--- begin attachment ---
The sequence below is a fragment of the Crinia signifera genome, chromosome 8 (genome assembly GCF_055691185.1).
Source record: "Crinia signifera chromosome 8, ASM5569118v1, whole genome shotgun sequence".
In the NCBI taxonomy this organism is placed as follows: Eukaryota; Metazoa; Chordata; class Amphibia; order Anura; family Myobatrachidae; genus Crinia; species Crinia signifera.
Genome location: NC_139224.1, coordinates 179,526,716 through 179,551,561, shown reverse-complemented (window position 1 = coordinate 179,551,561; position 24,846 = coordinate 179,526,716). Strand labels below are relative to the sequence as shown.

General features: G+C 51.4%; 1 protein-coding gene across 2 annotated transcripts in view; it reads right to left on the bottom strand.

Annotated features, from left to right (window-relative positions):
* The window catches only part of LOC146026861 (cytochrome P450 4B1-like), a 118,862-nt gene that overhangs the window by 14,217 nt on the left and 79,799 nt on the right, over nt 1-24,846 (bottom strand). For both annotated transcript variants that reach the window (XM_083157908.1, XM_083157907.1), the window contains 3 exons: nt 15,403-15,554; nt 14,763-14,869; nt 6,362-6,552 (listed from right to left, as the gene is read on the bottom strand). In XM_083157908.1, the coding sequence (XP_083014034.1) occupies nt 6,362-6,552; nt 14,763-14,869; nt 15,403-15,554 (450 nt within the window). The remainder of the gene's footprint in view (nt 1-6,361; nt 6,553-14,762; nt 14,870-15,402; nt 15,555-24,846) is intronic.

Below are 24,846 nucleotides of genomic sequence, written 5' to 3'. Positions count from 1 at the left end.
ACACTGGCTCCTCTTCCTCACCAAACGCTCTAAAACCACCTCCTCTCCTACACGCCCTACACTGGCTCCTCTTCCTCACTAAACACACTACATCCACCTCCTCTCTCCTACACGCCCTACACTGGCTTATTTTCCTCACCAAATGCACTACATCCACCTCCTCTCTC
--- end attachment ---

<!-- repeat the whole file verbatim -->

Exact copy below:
The sequence below is a fragment of the Crinia signifera genome, chromosome 8 (genome assembly GCF_055691185.1).
Source record: "Crinia signifera chromosome 8, ASM5569118v1, whole genome shotgun sequence".
In the NCBI taxonomy this organism is placed as follows: Eukaryota; Metazoa; Chordata; class Amphibia; order Anura; family Myobatrachidae; genus Crinia; species Crinia signifera.
Genome location: NC_139224.1, coordinates 179,526,716 through 179,551,561, shown reverse-complemented (window position 1 = coordinate 179,551,561; position 24,846 = coordinate 179,526,716). Strand labels below are relative to the sequence as shown.

General features: G+C 51.4%; 1 protein-coding gene across 2 annotated transcripts in view; it reads right to left on the bottom strand.

Annotated features, from left to right (window-relative positions):
* The window catches only part of LOC146026861 (cytochrome P450 4B1-like), a 118,862-nt gene that overhangs the window by 14,217 nt on the left and 79,799 nt on the right, over nt 1-24,846 (bottom strand). For both annotated transcript variants that reach the window (XM_083157908.1, XM_083157907.1), the window contains 3 exons: nt 15,403-15,554; nt 14,763-14,869; nt 6,362-6,552 (listed from right to left, as the gene is read on the bottom strand). In XM_083157908.1, the coding sequence (XP_083014034.1) occupies nt 6,362-6,552; nt 14,763-14,869; nt 15,403-15,554 (450 nt within the window). The remainder of the gene's footprint in view (nt 1-6,361; nt 6,553-14,762; nt 14,870-15,402; nt 15,555-24,846) is intronic.

Below are 24,846 nucleotides of genomic sequence, written 5' to 3'. Positions count from 1 at the left end.
ACACTGGCTCCTCTTCCTCACCAAACGCTCTAAAACCACCTCCTCTCCTACACGCCCTACACTGGCTCCTCTTCCTCACTAAACACACTACATCCACCTCCTCTCTCCTACACGCCCTACACTGGCTTATTTTCCTCACCAAATGCACTACATCCACCTCCTCTCTC